I was shocked to see a bona fide taquero there in central Kentucky, to hear the thud of his cleaver on a cutting board, and to listen to the fast Spanish patter of the cooks.

Taquizas showcase culinary democracy at its most delicious. Taqueros bring a selection of meats, salsas, and aguas frescas, icy drinks made from fresh fruit and water. Everyone waits in the same line and dresses their tacos in cilantro, lime, onions, and salsa from the same condiment station.

You don’t host a taquiza for one family or a few friends. You do it for as many people as possible. Before they became popular in Southern California about twenty years ago, tacos were cheap fuel, not the centerpieces of meaningful family gatherings. A taco-only party was gauche.

Home taquizas followed the American acceptance of meat-market and restaurant tacos. Then, as food trucks went mainstream in the early 2010s, taco festivals took off. Suddenly, it seemed every metro area with a majority Mexican population had one. And then they also started to pop up in unexpected places, like el Sur.

I’ve now attended taquizas as both a critic and a judge. And as much as I love tacos, I have recently grown tired of festivals that purport to celebrate them. Early festivals were exhilarating, triumphant public statements that showcased how and why tacos mattered. But problems followed.

Organizers charged outlandish ticket prices but failed to share in profits. Taqueros were expected to sling thousands of servings in the name of “exposure.” Decorations skewed stereotypical: colorful skulls and Mexican wrestling masks. In the process, taco festivals became indistinguishable from each other. Every half-eaten taco tossed in the garbage represented a failed attempt at cultural education.

Courtesy of Norfolk Taco Festival.

Hope springs eternal in the time of the novel coronavirus. When taquizas return, the South has a chance to forge a new tradition that goes beyond gluttony and gross commerce.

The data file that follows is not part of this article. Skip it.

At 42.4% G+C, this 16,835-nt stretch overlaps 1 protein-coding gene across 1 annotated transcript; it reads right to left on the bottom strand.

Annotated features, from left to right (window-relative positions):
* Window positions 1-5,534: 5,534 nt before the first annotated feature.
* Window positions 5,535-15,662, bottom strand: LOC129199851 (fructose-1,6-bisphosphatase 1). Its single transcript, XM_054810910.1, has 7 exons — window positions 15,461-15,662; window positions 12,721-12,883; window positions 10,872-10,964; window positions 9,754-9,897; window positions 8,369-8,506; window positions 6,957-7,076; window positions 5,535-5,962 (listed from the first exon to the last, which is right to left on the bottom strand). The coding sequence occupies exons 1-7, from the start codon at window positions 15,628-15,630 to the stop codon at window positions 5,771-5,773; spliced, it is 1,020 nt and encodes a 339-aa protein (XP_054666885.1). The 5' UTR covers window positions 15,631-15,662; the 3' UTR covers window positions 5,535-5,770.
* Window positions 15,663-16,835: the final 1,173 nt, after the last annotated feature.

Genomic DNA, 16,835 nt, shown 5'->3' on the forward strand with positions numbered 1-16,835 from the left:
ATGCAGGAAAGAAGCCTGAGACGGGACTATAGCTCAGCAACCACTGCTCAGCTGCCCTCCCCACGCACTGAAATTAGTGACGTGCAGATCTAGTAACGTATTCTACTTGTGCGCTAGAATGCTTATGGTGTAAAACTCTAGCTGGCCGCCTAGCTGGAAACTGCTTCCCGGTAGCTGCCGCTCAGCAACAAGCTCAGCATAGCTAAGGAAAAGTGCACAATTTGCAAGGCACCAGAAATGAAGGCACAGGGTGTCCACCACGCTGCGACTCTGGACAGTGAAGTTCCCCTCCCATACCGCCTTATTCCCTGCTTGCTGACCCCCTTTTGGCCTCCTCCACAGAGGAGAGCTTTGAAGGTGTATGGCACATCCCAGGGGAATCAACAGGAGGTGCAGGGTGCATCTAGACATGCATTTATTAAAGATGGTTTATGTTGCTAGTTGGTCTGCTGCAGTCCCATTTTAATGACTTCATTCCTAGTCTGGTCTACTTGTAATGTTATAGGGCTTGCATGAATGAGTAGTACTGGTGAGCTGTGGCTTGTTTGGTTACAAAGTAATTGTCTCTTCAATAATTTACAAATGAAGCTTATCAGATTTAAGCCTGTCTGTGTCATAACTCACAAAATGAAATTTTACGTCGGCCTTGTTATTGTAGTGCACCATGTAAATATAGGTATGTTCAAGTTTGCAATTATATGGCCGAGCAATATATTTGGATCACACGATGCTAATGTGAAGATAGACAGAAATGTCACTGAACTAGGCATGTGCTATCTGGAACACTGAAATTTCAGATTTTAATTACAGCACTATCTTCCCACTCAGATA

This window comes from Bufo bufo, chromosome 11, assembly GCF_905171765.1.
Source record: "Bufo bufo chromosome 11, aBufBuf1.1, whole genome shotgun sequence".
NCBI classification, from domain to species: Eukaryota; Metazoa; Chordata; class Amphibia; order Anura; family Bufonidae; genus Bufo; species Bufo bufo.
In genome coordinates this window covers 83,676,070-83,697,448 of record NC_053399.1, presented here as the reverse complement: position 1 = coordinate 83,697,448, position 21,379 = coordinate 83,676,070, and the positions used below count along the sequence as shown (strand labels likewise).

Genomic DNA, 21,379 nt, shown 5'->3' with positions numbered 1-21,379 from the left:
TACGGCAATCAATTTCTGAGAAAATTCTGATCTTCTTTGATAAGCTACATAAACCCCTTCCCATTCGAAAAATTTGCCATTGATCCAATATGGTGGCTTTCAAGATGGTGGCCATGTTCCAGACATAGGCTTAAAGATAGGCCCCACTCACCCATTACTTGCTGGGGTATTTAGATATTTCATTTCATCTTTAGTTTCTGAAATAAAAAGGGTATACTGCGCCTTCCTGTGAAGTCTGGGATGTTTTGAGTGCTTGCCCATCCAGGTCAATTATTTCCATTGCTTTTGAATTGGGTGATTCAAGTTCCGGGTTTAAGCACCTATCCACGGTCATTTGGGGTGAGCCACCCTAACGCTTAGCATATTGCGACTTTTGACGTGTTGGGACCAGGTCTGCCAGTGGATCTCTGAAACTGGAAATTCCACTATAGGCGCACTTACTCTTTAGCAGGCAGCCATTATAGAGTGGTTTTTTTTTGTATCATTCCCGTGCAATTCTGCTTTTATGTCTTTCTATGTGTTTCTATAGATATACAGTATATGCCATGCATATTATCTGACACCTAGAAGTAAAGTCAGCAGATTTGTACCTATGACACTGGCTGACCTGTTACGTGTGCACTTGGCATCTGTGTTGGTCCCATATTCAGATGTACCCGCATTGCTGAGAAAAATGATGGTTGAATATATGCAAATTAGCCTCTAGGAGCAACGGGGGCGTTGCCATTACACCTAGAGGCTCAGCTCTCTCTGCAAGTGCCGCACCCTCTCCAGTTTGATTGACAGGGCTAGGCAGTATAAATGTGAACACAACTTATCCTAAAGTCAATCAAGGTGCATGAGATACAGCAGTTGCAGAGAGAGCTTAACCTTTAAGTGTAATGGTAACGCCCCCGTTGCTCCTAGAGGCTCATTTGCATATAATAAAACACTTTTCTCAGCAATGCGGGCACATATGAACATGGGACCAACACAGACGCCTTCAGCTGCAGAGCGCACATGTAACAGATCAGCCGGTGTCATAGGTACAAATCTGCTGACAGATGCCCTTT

If I get to travel el Sur this fall, I know where I want to go—to the Birmingham Taco Fest, scheduled for September. Advance tickets are just five dollars, and proceeds benefit Bare Hands, a nonprofit devoted to fostering dialogue via arts and culture. That work includes teaching art classes at the local YMCA and staging an annual Dias de Los Muertos celebration, inspired by Mexico’s sacred Day of the Dead tradition, Decoration Day observations across the South, jazz funeral processions in New Orleans, and Birmingham’s own history.

Bare Hands, it seems, does things right. That makes a lot of sense when you learn that the organization’s president, Marcus Castro, is the son of Guillermo Castro, a Mexican immigrant credited with introducing high-end Latin American food to the Magic City. And Guillermo’s brother, Jorge, runs the Taco Fest. In the hands of people like the Castros of Birmingham, it seems that the future of Southern taquizas will be strong.

Gustavo Arellano is Gravy’s columnist and a features writer for the Los Angeles Times.

Photos by Oriana Koren